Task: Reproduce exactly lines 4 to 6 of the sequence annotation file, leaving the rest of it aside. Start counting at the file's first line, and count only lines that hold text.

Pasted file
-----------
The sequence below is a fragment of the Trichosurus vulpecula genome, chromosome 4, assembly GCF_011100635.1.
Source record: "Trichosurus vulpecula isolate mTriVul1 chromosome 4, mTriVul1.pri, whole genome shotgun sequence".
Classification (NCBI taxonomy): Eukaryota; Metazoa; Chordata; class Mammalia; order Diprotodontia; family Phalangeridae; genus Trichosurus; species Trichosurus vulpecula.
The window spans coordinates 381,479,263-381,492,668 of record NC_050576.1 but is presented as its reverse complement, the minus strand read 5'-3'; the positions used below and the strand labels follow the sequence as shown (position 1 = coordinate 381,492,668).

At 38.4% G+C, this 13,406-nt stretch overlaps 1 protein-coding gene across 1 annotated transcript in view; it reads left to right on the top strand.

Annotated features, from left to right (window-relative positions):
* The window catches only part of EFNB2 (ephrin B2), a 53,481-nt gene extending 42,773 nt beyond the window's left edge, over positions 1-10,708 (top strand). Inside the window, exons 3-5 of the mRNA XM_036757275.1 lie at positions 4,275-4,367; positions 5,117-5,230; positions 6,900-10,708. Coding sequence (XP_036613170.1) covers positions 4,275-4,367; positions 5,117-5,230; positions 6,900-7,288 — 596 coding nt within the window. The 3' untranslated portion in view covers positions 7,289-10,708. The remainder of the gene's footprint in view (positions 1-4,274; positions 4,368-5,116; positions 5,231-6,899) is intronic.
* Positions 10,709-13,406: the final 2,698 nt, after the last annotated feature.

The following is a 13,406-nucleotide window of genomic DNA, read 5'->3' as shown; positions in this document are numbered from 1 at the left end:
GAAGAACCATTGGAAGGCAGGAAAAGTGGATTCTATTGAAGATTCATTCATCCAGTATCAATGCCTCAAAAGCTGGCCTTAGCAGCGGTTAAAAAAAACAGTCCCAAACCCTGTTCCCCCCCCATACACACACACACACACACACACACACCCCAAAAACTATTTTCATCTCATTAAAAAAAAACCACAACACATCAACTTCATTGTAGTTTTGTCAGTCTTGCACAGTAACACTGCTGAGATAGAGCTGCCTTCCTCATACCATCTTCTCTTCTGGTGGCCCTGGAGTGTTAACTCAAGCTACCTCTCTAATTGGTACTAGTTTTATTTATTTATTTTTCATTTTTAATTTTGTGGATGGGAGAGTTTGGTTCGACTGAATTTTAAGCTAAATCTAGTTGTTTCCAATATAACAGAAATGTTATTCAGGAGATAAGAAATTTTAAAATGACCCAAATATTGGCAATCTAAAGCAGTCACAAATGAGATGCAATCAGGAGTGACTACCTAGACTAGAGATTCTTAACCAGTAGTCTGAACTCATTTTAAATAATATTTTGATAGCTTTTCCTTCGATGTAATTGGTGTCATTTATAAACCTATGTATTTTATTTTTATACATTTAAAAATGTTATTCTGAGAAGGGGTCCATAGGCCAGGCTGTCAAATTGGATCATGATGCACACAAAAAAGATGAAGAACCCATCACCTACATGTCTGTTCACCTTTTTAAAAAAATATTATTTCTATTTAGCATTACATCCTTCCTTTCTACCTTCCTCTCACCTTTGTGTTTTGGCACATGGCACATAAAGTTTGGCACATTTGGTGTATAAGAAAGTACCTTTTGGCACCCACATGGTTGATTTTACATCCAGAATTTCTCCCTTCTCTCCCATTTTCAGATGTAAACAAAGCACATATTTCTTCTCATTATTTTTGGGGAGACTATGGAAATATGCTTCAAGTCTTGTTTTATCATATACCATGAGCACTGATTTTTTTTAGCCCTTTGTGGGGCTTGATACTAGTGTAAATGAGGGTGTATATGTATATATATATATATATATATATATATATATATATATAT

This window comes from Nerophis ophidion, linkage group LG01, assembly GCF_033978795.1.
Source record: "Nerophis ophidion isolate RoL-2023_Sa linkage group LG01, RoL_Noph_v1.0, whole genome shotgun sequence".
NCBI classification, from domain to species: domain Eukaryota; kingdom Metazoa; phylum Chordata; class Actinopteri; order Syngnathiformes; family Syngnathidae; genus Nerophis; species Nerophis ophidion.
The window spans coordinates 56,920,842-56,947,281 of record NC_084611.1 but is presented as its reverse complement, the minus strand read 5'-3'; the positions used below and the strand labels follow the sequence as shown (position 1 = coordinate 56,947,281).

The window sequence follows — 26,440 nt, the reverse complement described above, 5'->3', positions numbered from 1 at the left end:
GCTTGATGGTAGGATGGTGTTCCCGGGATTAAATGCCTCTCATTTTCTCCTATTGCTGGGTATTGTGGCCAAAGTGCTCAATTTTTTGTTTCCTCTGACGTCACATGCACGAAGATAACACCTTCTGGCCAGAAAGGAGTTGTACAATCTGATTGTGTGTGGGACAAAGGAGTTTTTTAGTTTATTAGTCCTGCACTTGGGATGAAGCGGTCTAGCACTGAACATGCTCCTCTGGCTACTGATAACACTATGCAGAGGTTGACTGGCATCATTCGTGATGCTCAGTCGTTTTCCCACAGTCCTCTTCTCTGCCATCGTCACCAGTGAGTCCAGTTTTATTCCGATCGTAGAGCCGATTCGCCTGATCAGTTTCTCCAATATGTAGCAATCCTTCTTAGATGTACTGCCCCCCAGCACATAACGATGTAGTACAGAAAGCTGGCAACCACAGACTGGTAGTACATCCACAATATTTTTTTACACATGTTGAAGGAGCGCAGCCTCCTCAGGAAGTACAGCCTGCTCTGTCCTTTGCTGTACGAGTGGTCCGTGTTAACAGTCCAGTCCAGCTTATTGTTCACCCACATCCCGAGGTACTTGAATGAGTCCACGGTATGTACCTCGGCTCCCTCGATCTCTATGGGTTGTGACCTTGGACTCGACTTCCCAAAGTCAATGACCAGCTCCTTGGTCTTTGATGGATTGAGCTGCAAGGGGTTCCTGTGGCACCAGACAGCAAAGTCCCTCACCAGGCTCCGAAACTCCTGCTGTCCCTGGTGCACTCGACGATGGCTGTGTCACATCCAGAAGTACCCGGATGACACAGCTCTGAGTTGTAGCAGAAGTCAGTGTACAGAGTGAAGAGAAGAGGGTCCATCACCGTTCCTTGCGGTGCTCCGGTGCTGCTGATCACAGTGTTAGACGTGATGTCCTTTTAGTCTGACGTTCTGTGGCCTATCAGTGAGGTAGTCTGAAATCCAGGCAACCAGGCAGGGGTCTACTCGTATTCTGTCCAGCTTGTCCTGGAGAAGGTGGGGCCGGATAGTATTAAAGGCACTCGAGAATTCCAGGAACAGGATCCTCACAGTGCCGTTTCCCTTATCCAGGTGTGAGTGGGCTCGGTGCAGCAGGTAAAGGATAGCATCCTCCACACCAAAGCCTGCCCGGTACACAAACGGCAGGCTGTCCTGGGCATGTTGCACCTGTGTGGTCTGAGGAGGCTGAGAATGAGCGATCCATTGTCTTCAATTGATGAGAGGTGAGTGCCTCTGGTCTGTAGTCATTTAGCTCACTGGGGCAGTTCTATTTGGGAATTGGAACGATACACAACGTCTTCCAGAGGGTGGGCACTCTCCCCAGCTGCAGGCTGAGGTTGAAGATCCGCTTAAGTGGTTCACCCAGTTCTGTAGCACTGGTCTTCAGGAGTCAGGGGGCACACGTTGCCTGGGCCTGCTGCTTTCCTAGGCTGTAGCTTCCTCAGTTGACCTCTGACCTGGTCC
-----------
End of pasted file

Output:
The window spans coordinates 381,479,263-381,492,668 of record NC_050576.1 but is presented as its reverse complement, the minus strand read 5'-3'; the positions used below and the strand labels follow the sequence as shown (position 1 = coordinate 381,492,668).

At 38.4% G+C, this 13,406-nt stretch overlaps 1 protein-coding gene across 1 annotated transcript in view; it reads left to right on the top strand.

Annotated features, from left to right (window-relative positions):